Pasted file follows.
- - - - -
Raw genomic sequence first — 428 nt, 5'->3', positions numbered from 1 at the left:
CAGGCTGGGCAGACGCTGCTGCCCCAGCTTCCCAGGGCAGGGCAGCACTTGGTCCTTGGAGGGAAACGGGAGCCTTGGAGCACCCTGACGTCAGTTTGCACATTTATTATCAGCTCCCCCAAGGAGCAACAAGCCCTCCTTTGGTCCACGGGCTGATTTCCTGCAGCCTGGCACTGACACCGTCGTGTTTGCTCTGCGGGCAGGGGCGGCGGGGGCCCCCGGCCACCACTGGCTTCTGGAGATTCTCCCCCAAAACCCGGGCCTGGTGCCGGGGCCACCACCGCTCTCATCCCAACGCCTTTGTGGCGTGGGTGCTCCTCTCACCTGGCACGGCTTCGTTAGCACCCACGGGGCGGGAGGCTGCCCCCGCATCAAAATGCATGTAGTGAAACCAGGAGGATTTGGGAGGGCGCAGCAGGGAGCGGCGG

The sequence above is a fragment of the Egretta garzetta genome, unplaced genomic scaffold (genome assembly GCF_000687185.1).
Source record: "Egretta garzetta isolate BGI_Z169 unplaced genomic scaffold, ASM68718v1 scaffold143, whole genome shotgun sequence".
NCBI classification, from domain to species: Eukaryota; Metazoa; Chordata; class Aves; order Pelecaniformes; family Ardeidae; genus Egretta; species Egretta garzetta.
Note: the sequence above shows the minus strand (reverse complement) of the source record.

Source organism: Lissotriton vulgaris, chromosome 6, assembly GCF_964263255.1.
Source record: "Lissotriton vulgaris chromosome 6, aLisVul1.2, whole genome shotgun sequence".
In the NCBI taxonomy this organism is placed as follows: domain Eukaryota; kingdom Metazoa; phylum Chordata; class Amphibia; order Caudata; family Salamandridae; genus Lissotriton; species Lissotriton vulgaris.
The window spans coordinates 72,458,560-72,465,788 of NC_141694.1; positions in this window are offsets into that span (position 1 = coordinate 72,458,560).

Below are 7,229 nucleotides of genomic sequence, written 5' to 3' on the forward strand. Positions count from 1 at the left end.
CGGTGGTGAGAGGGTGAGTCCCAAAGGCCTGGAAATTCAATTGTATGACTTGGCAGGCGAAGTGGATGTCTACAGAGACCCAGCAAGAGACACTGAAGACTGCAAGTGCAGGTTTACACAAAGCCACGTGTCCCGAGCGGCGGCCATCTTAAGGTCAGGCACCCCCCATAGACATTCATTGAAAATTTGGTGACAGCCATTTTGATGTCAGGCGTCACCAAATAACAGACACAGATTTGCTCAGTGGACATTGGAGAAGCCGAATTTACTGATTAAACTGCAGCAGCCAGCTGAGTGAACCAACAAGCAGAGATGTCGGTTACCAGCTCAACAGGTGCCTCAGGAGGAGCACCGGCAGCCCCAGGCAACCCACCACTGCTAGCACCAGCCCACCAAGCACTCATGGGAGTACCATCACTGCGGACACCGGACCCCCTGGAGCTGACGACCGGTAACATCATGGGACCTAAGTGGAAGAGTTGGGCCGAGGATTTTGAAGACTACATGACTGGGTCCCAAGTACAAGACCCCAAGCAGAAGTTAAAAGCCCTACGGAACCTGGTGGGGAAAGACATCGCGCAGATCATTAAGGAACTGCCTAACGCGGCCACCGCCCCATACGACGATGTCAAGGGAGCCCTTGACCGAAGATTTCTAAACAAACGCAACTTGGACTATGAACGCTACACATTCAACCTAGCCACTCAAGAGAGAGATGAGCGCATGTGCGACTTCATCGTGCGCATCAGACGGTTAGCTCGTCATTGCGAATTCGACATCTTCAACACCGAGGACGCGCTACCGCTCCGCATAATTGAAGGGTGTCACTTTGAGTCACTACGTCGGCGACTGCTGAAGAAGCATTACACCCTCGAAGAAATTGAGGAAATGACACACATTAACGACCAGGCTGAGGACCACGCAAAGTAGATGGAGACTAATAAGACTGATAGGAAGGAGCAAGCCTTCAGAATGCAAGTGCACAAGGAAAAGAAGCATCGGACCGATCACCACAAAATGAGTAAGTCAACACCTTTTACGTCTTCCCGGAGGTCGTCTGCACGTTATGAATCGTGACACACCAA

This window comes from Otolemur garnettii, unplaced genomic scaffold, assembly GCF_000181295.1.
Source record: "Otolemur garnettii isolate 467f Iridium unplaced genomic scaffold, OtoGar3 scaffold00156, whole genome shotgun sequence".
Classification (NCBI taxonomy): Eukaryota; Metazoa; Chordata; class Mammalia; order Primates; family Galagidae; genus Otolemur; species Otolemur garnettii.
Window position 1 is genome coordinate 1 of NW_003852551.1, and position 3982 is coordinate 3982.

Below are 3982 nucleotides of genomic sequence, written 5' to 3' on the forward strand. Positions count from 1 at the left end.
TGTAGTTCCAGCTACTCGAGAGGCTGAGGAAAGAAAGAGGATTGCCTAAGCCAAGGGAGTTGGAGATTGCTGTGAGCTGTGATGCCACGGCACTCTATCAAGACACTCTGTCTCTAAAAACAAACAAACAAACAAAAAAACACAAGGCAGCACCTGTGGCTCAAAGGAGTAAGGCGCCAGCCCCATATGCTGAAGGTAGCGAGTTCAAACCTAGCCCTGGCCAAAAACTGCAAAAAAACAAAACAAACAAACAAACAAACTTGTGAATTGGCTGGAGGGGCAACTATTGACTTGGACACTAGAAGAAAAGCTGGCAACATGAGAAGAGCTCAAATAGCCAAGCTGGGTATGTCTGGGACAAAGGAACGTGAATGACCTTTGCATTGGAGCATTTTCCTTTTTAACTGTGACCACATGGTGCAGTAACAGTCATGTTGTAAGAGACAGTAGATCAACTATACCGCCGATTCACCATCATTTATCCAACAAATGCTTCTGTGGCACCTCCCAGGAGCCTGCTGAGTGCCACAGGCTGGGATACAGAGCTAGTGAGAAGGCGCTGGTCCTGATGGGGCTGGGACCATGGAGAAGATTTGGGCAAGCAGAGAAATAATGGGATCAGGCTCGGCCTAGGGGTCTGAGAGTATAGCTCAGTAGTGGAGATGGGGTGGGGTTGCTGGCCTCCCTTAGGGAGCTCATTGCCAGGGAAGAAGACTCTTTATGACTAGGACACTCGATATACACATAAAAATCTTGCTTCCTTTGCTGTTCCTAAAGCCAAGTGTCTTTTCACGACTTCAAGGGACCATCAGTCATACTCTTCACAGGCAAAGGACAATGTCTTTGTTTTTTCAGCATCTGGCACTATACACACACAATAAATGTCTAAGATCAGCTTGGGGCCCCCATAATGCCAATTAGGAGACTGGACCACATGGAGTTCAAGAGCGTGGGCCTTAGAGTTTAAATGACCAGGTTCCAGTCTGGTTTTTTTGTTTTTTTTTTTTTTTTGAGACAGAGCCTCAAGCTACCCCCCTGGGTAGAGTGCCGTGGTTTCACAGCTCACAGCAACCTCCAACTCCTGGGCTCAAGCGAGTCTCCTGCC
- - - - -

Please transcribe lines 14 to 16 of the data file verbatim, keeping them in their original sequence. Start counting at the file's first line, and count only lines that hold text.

Source record: "Otolemur garnettii isolate 467f Iridium unplaced genomic scaffold, OtoGar3 scaffold00156, whole genome shotgun sequence".
Classification (NCBI taxonomy): Eukaryota; Metazoa; Chordata; class Mammalia; order Primates; family Galagidae; genus Otolemur; species Otolemur garnettii.
Window position 1 is genome coordinate 1 of NW_003852551.1, and position 3982 is coordinate 3982.